IRS Provides Implementation Details for $2,500 Health FSA Limit – Is "Use It or Lose It" on the Way Out?
The IRS recently issued Notice 2012-40 providing guidance on the implementation of the $2,500 limit on salary reduction contributions to health flexible spending arrangements (FSAs) added under the Patient Protection and Affordable Care Act. The notice also offers some interesting, and possibly encouraging, insight into where the IRS may be heading as it works to finalize the currently proposed Code Section 125 plan regulations.
Here are the key points plan sponsors and other responsible fiduciaries need to know about this new guidance:
- The $2,500 health FSA limit applies beginning January 1, 2013 for calendar year plans, and the first day of the plan year that begins after December 31, 2012 for non-calendar year plans.
- The limit applies only to salary reduction contributions under health FSAs, and does not apply to employer contributions. However, if the employer provides a contribution (such as a flex credit, wellness incentive or other non-elective employer contribution) that the employees can elect to receive as cash or as a taxable benefit, then the contribution is treated as a salary reduction contribution subject to the limit.
- For health FSAs that provide a grace period for using unused salary reduction contributions from the prior plan year, the unused contributions for plan years beginning in 2012 or later that are carried over into the grace period will not count against the limit for the subsequent plan year.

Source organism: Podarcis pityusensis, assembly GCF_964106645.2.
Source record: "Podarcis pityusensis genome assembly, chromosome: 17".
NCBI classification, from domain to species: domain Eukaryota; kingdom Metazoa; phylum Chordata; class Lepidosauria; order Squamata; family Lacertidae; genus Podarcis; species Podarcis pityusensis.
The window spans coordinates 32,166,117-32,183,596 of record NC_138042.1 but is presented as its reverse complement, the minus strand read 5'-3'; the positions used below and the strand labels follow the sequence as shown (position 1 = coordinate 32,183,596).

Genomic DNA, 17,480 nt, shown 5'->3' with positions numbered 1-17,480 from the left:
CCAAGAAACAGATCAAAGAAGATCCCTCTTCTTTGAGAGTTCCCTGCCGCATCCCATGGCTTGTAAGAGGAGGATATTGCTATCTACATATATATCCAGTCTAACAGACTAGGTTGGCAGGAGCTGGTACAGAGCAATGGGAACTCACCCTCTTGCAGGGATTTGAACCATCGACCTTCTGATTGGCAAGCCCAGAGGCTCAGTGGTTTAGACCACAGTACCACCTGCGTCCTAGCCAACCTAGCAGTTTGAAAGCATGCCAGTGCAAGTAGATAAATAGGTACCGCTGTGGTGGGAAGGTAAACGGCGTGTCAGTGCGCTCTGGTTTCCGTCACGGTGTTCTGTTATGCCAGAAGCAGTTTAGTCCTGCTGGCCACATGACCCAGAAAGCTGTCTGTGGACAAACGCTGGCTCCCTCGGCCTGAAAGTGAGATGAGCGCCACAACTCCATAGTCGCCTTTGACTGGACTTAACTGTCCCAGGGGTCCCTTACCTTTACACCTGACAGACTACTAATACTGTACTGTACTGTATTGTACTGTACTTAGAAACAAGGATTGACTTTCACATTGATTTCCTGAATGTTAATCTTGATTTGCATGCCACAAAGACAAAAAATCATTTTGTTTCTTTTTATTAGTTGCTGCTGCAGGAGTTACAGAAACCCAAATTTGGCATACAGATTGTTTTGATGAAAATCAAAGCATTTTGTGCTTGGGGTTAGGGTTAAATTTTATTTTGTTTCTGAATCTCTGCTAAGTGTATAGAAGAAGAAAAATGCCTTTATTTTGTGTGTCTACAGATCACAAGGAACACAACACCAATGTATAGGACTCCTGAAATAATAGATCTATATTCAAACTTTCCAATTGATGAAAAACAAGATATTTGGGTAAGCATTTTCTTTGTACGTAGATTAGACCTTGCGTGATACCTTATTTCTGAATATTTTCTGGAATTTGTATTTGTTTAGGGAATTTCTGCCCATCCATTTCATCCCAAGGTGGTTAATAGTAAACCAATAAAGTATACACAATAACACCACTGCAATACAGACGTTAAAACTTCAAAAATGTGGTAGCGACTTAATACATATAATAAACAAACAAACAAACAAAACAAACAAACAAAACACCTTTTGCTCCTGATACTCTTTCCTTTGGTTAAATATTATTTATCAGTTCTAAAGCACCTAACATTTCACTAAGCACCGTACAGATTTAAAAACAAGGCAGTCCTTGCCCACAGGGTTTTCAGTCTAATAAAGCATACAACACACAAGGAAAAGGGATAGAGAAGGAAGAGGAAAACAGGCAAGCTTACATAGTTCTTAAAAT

- The $2,500 limit will be indexed for cost-of-living adjustments for plan years beginning after December 31, 2013. If a health FSA has a short plan year after 2012, the applicable limit must be prorated based on the number of months in the short plan year.
- Plan sponsors can amend their health FSA to include the $2,500 limit as late as December 31, 2014, as long as the amendment is retroactively effective for plan years beginning after December 31, 2012, and the FSA is operated to reflect the limit beginning on the effective date. If the FSA is timely amended, the notice provides relief from disqualification under Code Section 125 when the limit is exceeded by one or more participants if certain conditions are met.
The 125 plan regulations proposed in August 2007 require plan amendments to be adopted before they become effective. The retroactive amendment relief provided in Notice 2012-40 may indicate the IRS is considering relaxing the “prospective-only” amendment rule in the proposed regulations.
Finally, the IRS requested comments on whether the health FSA “use it or lose it” rule should be modified. Under that rule, unused amounts in a participant accounts at the end of the plan year (or applicable grace period) are forfeited. This request for comment suggests the IRS may be willing to provide additional flexibility in the operation of the “use it or lose it” rule because the $2,500 limit itself limits the extent to which these amounts may accumulate over time.